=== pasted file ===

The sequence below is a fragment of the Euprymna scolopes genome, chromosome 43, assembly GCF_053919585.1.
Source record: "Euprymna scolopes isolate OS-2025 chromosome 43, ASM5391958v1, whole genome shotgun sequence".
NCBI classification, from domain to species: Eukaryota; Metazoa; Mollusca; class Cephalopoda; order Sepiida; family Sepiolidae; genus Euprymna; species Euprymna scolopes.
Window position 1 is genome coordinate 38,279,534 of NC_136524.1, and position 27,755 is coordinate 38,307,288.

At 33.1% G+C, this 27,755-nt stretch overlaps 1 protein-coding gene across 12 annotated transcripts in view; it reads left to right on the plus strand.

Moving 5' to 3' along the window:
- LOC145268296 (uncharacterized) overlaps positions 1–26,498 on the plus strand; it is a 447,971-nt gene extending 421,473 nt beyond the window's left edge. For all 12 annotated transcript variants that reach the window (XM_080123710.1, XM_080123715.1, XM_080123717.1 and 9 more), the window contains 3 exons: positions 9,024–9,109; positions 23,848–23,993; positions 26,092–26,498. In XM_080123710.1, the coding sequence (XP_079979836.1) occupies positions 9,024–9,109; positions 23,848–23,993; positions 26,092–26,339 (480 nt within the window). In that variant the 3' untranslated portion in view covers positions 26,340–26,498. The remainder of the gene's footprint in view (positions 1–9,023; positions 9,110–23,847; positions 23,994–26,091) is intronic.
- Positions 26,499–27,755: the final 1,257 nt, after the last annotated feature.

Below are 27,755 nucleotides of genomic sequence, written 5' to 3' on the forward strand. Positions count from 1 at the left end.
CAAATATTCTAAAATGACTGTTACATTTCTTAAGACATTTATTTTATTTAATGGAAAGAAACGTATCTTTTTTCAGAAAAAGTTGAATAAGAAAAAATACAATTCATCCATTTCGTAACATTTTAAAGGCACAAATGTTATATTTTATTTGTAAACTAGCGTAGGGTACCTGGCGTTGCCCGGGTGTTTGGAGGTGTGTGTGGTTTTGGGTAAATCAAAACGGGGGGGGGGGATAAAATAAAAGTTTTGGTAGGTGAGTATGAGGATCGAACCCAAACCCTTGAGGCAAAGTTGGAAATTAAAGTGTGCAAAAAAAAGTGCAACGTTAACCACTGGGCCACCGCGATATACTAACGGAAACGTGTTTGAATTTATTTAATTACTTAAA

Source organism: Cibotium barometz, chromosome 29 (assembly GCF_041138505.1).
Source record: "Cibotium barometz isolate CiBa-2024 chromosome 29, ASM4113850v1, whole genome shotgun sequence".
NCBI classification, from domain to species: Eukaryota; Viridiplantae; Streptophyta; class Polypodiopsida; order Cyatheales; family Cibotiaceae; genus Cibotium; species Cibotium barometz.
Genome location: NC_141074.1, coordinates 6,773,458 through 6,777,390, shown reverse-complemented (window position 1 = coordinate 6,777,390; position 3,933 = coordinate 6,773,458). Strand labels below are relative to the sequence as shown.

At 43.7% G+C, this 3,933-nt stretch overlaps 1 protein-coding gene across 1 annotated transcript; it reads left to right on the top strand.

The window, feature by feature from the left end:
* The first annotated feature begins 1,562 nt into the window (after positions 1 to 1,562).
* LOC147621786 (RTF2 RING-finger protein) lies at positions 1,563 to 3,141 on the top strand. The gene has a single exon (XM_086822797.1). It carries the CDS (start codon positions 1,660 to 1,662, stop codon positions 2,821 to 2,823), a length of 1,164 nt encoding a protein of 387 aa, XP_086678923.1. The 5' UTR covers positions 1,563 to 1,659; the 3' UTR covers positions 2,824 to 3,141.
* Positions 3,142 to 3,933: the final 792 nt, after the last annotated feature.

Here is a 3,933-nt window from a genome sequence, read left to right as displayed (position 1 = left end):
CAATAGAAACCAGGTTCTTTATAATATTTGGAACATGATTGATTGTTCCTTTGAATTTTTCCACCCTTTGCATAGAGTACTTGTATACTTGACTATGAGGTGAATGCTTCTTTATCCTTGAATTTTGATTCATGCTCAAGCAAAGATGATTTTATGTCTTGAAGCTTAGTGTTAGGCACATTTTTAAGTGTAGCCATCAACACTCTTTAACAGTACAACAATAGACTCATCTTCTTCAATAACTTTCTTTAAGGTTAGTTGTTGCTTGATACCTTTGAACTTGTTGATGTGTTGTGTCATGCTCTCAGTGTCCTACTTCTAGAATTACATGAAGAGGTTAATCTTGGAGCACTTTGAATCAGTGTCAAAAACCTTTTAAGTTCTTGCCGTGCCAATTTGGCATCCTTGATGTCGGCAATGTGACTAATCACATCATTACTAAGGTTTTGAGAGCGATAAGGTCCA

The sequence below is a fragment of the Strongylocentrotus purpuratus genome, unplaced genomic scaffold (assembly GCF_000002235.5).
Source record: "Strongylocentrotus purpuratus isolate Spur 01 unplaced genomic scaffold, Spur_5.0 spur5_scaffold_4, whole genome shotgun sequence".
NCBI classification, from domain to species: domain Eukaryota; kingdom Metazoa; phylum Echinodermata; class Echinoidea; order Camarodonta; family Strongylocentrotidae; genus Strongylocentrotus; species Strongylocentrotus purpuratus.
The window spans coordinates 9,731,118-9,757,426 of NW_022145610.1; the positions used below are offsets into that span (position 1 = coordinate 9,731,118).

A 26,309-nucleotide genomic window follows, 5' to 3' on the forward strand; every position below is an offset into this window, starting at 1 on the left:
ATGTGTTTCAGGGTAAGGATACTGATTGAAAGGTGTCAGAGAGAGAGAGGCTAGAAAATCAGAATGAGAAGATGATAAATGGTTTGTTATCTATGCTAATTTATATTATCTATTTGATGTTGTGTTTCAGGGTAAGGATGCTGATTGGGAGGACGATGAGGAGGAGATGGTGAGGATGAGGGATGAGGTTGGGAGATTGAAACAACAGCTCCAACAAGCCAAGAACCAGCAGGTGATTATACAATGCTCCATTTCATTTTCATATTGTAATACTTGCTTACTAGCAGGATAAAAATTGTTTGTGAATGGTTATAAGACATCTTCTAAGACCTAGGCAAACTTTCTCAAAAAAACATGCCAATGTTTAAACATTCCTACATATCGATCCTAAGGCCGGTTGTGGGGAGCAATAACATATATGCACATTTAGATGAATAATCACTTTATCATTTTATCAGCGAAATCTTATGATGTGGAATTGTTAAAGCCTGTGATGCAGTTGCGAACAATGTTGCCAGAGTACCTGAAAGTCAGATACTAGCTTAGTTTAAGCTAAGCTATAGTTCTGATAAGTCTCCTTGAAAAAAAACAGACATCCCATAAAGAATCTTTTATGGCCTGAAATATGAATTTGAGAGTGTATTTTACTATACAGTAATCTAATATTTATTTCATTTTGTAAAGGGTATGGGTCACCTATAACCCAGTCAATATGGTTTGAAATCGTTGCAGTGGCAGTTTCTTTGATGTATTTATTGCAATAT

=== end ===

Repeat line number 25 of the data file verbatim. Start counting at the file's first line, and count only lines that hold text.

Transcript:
The window spans coordinates 9,731,118-9,757,426 of NW_022145610.1; the positions used below are offsets into that span (position 1 = coordinate 9,731,118).